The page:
Prior to joining the firm, Mike served as the Senior Advisor to the Director of the Bureau of Safety and Environmental Enforcement (BSEE) at the U.S....

R. Scott Nuzum, Van Ness Feldman Law Firm, Washington DC, Cybersecurity, Energy and Environmental Law Attorney

Scott Nuzum represents clients seeking to develop oil and gas resources on federal and tribal lands onshore and on the Outer Continental Shelf. Scott also advises clients on the planning and construction of energy infrastructure, including pipelines, transmission lines, and renewable energy facilities. Having worked in both the White House and the Interior Department, Scott has experience with a wide range of federal energy, natural resources, and environmental authorities. Scott understands that subtle differences in federal agency practice and interpretation can have profound impacts on how individual agencies assess individual leases and projects. With this knowledge, Scott assists clients in sorting through legal versus policy hurdles, thereby allowing clients to strategically pursue their underlying development goals.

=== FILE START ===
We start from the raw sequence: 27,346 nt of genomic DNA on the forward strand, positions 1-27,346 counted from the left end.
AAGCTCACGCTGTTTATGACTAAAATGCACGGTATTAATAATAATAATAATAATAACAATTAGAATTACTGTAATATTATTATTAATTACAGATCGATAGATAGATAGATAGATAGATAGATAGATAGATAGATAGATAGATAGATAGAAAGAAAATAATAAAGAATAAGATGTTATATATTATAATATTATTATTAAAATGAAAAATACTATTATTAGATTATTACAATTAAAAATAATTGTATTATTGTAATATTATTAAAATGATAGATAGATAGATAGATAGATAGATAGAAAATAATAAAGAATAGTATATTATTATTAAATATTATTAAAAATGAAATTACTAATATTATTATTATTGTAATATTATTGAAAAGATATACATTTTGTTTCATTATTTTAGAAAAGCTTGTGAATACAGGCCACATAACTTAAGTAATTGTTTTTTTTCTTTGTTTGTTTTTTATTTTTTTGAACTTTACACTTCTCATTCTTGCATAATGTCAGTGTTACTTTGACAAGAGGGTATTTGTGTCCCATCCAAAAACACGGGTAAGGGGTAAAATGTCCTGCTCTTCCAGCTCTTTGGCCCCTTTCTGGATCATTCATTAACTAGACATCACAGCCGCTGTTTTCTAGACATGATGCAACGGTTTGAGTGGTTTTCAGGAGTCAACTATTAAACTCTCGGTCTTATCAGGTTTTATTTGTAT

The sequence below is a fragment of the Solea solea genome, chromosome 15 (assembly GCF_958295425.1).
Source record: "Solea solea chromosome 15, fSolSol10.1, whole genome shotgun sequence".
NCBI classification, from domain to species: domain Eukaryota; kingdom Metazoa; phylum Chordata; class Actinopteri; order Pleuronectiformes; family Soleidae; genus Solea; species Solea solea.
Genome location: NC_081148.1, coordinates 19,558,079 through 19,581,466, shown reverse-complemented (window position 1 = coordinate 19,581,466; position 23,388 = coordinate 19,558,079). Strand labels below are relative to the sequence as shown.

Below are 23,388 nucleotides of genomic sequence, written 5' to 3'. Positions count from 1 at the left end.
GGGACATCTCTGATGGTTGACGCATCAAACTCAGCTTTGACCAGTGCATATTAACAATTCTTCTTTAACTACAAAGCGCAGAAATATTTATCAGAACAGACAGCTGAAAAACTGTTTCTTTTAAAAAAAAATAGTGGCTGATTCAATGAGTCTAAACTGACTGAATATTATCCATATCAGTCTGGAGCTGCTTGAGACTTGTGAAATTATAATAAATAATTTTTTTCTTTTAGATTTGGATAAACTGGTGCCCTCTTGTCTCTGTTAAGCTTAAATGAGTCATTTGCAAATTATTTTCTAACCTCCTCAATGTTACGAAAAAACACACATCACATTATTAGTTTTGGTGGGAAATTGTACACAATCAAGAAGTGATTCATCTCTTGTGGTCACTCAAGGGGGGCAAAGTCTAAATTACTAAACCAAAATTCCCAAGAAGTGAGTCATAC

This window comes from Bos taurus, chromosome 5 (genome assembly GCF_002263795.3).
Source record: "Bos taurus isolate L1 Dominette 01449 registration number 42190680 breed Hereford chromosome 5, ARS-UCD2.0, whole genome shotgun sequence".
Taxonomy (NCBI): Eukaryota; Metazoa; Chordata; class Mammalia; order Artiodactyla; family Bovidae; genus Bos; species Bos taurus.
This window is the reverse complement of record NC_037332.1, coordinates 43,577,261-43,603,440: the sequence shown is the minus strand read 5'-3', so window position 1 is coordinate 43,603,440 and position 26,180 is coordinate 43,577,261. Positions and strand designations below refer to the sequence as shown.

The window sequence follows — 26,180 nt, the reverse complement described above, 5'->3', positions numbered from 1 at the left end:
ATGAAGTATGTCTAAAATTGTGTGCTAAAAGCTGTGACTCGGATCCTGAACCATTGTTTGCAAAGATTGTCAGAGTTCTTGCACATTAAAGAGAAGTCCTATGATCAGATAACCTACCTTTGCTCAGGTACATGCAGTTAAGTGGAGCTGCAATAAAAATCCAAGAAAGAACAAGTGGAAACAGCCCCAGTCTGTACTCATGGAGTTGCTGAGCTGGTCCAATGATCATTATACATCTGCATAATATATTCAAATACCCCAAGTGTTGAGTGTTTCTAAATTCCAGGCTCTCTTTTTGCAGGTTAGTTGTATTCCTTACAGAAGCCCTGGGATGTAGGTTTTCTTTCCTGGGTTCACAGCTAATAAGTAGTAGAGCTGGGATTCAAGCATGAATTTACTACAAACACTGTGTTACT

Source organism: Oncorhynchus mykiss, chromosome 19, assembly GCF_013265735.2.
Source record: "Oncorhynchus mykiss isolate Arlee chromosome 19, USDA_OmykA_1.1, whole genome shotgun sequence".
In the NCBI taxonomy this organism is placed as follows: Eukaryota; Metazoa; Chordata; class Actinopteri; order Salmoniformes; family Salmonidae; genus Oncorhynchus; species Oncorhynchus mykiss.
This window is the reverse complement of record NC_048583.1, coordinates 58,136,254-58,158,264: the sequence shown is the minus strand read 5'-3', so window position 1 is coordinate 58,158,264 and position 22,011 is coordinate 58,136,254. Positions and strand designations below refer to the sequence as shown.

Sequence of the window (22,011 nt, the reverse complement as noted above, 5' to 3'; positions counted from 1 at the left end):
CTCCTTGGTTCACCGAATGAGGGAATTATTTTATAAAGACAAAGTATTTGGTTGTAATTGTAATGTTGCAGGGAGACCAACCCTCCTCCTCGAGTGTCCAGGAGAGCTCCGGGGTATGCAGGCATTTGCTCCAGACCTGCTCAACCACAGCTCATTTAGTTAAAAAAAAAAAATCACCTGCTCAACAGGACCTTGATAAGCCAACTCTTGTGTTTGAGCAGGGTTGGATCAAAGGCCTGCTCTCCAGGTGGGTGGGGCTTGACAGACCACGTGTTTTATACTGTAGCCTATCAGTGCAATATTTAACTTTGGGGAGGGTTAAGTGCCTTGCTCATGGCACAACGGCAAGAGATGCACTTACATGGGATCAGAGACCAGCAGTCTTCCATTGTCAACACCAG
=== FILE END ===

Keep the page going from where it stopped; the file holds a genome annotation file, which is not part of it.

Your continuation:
Jonathan Simon, Van Ness Fledman Law Firm, Washington DC, Cybersecurity, Environmental and Litigation Law Attorney

Jonathan Simon represents clients before the courts, Congress, and federal agencies on a broad range of matters involving natural resources, public lands, environmental, and energy law.  Jon’s practice focuses on providing legal and strategic guidance and counsel with regard to the management and use of federal lands and the development of energy infrastructure projects.  Jon has broad experience in matters involving the National Environmental Policy Act (NEPA), Endangered Species Act (ESA), Clean Water Act (CWA), Coastal Zone Management Act (CZMA), Wilderness Act, and...